Data were collected over a two-month period from November to December 2018 by approaching individuals who had experienced IIA’s T2, which opened in February 2018. To ensure a representative sample, field surveyors distributed questionnaires in the airport and collected questionnaire responses via face-to-face encounters with participants. Online surveys were also conducted with individuals who had experienced T2. A total of 294 questionnaires were distributed, and 283 copies were used for the final analysis. 11 copies were excluded due to insincere or insufficient entries. These respondents were pressed for time in the airport, and thus, some of the questions were not properly answered.
SPSS 18.0 and AMOS 21.0 were used to analyze the data. Structural equation modeling (SEM) was used to test the hypotheses in this study, as SEM provides an appropriate analytical method for examining the relationships among variables, especially in multivariate structures [48]. SEM also elicits analysis results that consider the measurement error of the measurement tools. As such, SEM describes better analysis results for social phenomena compared to other analytical methods such as regression [48]. In addition, it has an advantage in terms of examining multiple independent variables simultaneously [48]. For these reasons, SEM was employed in the present study.
According to Anderson & Gerbing [49], a two-step approach is often preferred in SEM. To analyze the measurement model, a confirmatory factor analysis (CFA) with a maximum likelihood estimation method was conducted. After CFA, structural relationships among latent variables were analyzed using SEM.

4. Results

4.1. Demographic Characteristics

Table 2 presents the characteristics of the sample. First, a frequency analysis was conducted to identify the general characteristics of the sample. Second, structural equation modelling was conducted to verify the hypotheses using AMOS 21.0. Of the respondents, 59% were female and 41% were male. In terms of age, 33.63% of the respondents were between 30 and 39, 28.3% were between 40 and 49, 21.6% were between 20 and 29, 13.4% were between 50 and 59, 13.4% were 60 or above, and the remaining 1.1% were under 20. In terms of visiting purpose, 47.0% were traveling for leisure and/or vacation, 24.4% were for traveling for business, 5.7% were visiting relatives, 3.9% were traveling for education, 1.1% were traveling for work, 0.7% were going to conferences, and 17.3% did not indicate their reasons. In terms of time spent in the airport, 25.1% were there between 1 and 1.5 h, 24.4% were there between 1.5 and 2 h, 18.7% were there between 30 min and 1 h, and 9.9% were there less than 30 min. Figure 2 shows the characteristics of the respondents.

4.2. Measurement Model Evaluation

This study verified validity by conducting a confirmatory factor analysis (CFA) of measurement models prior to the testing of research hypotheses. CFA is a testing method of how well-measured variables represent a smaller number of structures [50]. In other words, CFA provide a confirmatory test of how measured variables logically represent constructs that is not measured directly. With CFA, a researcher is able to analyze preconceived theory is whether confirmable or not. First, through a primary CFA, this study identified the factors describing the measurement items, and through a secondary CFA, this study examined whether the latent variables extracted by the primary CFA described the upper dimension. The secondary CFA is a method that can check whether the latent variables extracted by the primary CFA have individual properties and at the same time are in a lower dimension of an upper dimension [51]. This study investigated the extent to which the components of physical servicescape (seven sub-factors) and social servicescape (seven sub-factors) commonly described each upper theoretical concept.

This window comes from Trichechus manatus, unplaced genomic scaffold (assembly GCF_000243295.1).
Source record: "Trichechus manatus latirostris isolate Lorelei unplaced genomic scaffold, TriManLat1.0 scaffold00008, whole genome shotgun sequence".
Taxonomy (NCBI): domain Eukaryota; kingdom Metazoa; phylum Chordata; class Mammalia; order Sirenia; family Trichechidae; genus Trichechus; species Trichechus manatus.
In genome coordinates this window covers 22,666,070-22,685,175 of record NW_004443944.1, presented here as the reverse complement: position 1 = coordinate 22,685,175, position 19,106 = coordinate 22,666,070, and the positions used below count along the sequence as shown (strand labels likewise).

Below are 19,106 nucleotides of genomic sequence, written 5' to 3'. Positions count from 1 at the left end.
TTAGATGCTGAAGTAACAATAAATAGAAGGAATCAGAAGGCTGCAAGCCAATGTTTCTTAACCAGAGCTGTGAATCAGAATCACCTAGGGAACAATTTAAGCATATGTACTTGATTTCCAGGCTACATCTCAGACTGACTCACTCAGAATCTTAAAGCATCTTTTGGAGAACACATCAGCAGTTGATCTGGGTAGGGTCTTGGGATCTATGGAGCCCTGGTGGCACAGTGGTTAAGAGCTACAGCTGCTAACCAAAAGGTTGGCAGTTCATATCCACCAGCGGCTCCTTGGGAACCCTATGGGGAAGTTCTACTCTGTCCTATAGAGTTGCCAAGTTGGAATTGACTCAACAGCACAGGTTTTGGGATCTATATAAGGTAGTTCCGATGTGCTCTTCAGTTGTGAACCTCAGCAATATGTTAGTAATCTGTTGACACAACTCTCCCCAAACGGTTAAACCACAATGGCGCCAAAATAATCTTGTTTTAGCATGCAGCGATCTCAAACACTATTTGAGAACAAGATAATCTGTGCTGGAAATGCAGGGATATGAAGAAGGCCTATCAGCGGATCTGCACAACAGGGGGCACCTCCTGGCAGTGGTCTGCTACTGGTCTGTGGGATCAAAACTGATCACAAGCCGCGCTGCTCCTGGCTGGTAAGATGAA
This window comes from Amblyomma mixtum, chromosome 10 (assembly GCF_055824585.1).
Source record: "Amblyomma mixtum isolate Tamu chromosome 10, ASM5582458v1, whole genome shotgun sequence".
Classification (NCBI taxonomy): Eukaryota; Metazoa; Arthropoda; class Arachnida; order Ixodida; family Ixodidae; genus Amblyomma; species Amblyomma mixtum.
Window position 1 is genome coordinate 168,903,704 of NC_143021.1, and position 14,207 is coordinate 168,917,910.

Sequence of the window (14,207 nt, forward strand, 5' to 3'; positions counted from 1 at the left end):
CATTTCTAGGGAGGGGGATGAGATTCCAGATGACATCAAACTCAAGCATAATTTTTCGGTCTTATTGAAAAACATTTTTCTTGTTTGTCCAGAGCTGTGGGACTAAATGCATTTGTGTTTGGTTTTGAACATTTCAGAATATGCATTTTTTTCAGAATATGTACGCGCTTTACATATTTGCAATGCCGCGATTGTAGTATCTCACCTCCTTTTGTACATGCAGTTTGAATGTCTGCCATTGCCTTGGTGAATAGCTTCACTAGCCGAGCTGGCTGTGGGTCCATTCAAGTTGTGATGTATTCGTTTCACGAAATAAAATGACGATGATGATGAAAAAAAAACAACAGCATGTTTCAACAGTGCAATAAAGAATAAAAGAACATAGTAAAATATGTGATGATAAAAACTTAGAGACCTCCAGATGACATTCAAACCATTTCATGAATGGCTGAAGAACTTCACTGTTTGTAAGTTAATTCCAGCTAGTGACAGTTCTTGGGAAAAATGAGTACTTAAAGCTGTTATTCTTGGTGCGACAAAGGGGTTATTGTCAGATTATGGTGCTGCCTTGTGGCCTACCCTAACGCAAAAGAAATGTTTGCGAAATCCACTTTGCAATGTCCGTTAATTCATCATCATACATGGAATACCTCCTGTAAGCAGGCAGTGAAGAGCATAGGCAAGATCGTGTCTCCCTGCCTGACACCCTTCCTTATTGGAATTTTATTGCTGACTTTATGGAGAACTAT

As a result of the primary CFA, the suitability indices of physical servicescape factors were as follows: CMIM = 581.885, DF = 325, p = 0.000, CMIN/DF = 1.790, RMR = 0.032, GFI = 0.874, AGFI = 0.842, CFI = 0.965, NFI = 0.924, IFI = 0.965, and RMSEA = 0.053. This turned out to be a relatively satisfactory goodness of fit [52,53,54]. The suitability indices of social servicescape factors were as follows: CMIM = 338.832, DF = 167, p = 0.000, CMIN/DF = 2.029, RMR = 0.022, GFI = 0.901, AGFI = 0.863, CFI = 0.977, NFI = 0.956, IFI = 0.977, and RMSEA = 0.060, which also appeared to be a satisfactory goodness of fit. Thus, it was found that each measurement item was significantly loaded in the construct in both physical servicescape factors and social servicescape factors. In addition, the suitability indices of the CFA of seven sub factors of physical servicescape factors were as follows: CMIM = 690.229, DF = 340, p = 0.000, CMIN/DF = 2.030, RMR = 0.043, GFI = 0.852, AGFI = 0.823, CFI = 0.952, NFI = 0.910, IFI = 0.952, and RMSEA = 0.060. This was also a satisfactory goodness of fit, and the estimate of the path between upper dimensions was significant, so each measurement item was significantly loaded to the construct. Accordingly, it was found that the sub-factors that constituted physical servicescape were lower dimensions appropriate for a physical servicescape. The suitability indices of the CFA of seven sub factors of social servicescape factors were as follows: CMIM = 396.317, DF = 179, p = 0.000, CMIN/DF = 2.214, RMR = 0.034, GFI = 0.888, AGFI = 0.855, CFI = 0.971, NFI = 0.949, IFI = 0.971, and RMSEA = 0.066, which was a relatively satisfactory goodness of fit. As such, physical servicescape, i.e., the estimate of the path between upper and lower dimensions, was significant, and the measurement items were significantly loaded in the constructs. Thus, employee appearance, employee behavior, employee professionalism, employee similarity, customer appearance, customer behavior, and customer similarity were found to be lower dimensions appropriate for evaluating social servicescape.